Supercomputing AI service among HPE's freshest GreenLake fare
It's bingo for those who had LLMs on your card – but no word on how much it's going to cost
HPE Discover HP Enterprise has extended its GreenLake subscription-based technology portfolio with a supercomputing-as-a-service offering it claims will make AI more accessible to enterprises.
HPE also pushed out a version of its private cloud for customers wanting to self-manage, plus partnerships with AWS and Equinix to provide more hybrid cloud options.
Announced at HPE's Discover event in Las Vegas this week, the extra GreenLake services add a number of options into the IT-as-a-service scheme for enterprise users.
One of these is HPE GreenLake for Large Language Models (LLMs) – a cloud-based supercomputing service running HPE's machine learning stack. It's intended to make it easier to train and deploy LLMs and other generative AI models.
Infrastructure for this will be based on HPE's Cray XD (formerly Apollo) systems with Nvidia H100 GPU accelerators. They'll initially be hosted at a datacenter in Canada to capture the North American market, but availability for customers in Europe is planned by early next year.
The software stack for the service includes the HPE Machine Learning Development Environment – a platform to train generative AI models rapidly. It's based on technology HPE gained from its acquisition of Determined AI a couple of years ago, plus an AI model library that will include both open source and proprietary third party models.
At rollout, HPE is offering a pre-trained LLM for text and image processing called Luminous, from a German AI partner called Aleph Alpha. Unlike ChatGPT, the digital assistant tech is aimed more at industry and government types and less at end consumers. This has already been used by various organizations in healthcare and financial services, and in the legal profession as a digital assistant, HPE said.
HPE GreenLake for LLMs is just the first in a series of domain-specific AI applications that the tech behemoth plans to launch. Although HPE is not disclosing pricing, it is accepting orders now.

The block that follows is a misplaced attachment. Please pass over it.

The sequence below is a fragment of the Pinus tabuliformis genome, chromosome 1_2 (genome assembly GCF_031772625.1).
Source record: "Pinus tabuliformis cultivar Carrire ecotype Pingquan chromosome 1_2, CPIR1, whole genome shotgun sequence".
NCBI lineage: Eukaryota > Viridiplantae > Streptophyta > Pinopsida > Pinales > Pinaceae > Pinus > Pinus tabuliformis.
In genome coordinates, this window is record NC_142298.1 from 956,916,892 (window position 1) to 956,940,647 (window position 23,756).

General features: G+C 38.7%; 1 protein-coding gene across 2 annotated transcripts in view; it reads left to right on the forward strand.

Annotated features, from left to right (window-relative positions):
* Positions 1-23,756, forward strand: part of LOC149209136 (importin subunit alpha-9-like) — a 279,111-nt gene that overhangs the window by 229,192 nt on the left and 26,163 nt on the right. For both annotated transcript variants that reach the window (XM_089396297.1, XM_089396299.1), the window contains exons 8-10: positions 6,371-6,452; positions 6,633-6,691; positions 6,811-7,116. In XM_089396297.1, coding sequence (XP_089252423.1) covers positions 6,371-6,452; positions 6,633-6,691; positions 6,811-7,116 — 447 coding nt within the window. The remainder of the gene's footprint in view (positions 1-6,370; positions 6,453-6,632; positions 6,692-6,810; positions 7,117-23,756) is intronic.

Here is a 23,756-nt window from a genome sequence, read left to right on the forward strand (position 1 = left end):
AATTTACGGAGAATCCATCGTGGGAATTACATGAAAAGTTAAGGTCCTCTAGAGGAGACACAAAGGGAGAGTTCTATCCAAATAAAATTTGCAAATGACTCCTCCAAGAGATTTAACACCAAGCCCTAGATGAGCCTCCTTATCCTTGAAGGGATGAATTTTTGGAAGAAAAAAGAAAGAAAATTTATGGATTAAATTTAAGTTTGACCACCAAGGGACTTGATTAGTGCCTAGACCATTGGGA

Not that kind of PCB
The IT titan is also expanding its private cloud portfolio with HPE GreenLake for Private Cloud Business Edition (PCB). This is a self-managed private cloud that can be deployed on-prem or at a colocation site, but with the in-house IT team in control of the management.
This is not to be confused with HPE GreenLake for Private Cloud Enterprise (PCE), which was announced last year as a fully managed service.
PCB is also limited, in that it only supports virtual machines, while PCE also supports container services. "PCE is really targeted at our enterprise and commercial segments. PCB has a much lower entry point, but can certainly scale up to serve very large environments as well," said HPE's VP for GreenLake Cloud Service Solutions, Bryan Thompson.
PCE, meanwhile, has been extended – additional hybrid and multicloud capabilities let users provision workloads onto AWS, Google Cloud, and Microsoft Azure clouds. They also enable a planned future ability to deploy the Red Hat OpenShift application platform.
"What our customers are seeking is extending full hybrid cloud multicloud provisioning within that private cloud experience," Thompson explained.
"So the same role-based access controls, the same budget constraints that I put on my private cloud users, I can now extend that to where they can also provision and manage workflows in AWS, Azure and Google Cloud. [I can] even [manage] the consumption data from that coming back, because I want full budget visibility across both private and public cloud."
HPE has also expanded its partnership with colo giant Equinix to allow pre-provisioned HPE private cloud systems (both PCE and PCB) to be deployed into its datacenters for customers around the world.
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Other Discover announcements include that some of HPE's software services will be available via the AWS Marketplace as well as via GreenLake – including the HPE NonStop Development Environment and HPE Fraud Risk Management – while HPE GreenLake for Backup and Recovery gains support for Amazon RDS and Amazon EKS Anywhere.
HPE also announced that the OpsRamp AIOps platform is available as a SaaS offering via GreenLake, following the closure of the OpsRamp acquisition earlier this year. This provides customers with AI-driven operations for multi-vendor and multicloud IT environments.
Then there's HPE GreenLake for VMware Cloud Foundation – a pay-per-use solution built around pre-configured and tested HPE cloud modules, which promises a lower-cost solution for running a VMware environment, according to HPE.
The IT giant was keen to dispel the notion that GreenLake is an attempt to bypass its reseller channel.
"We see those partners as critical in enabling hybrid cloud operations. Many customers have their favorite partners, and they serve customers that we really can't reach as well – customers who've made other choices," said CTO Fidelma Russo. ®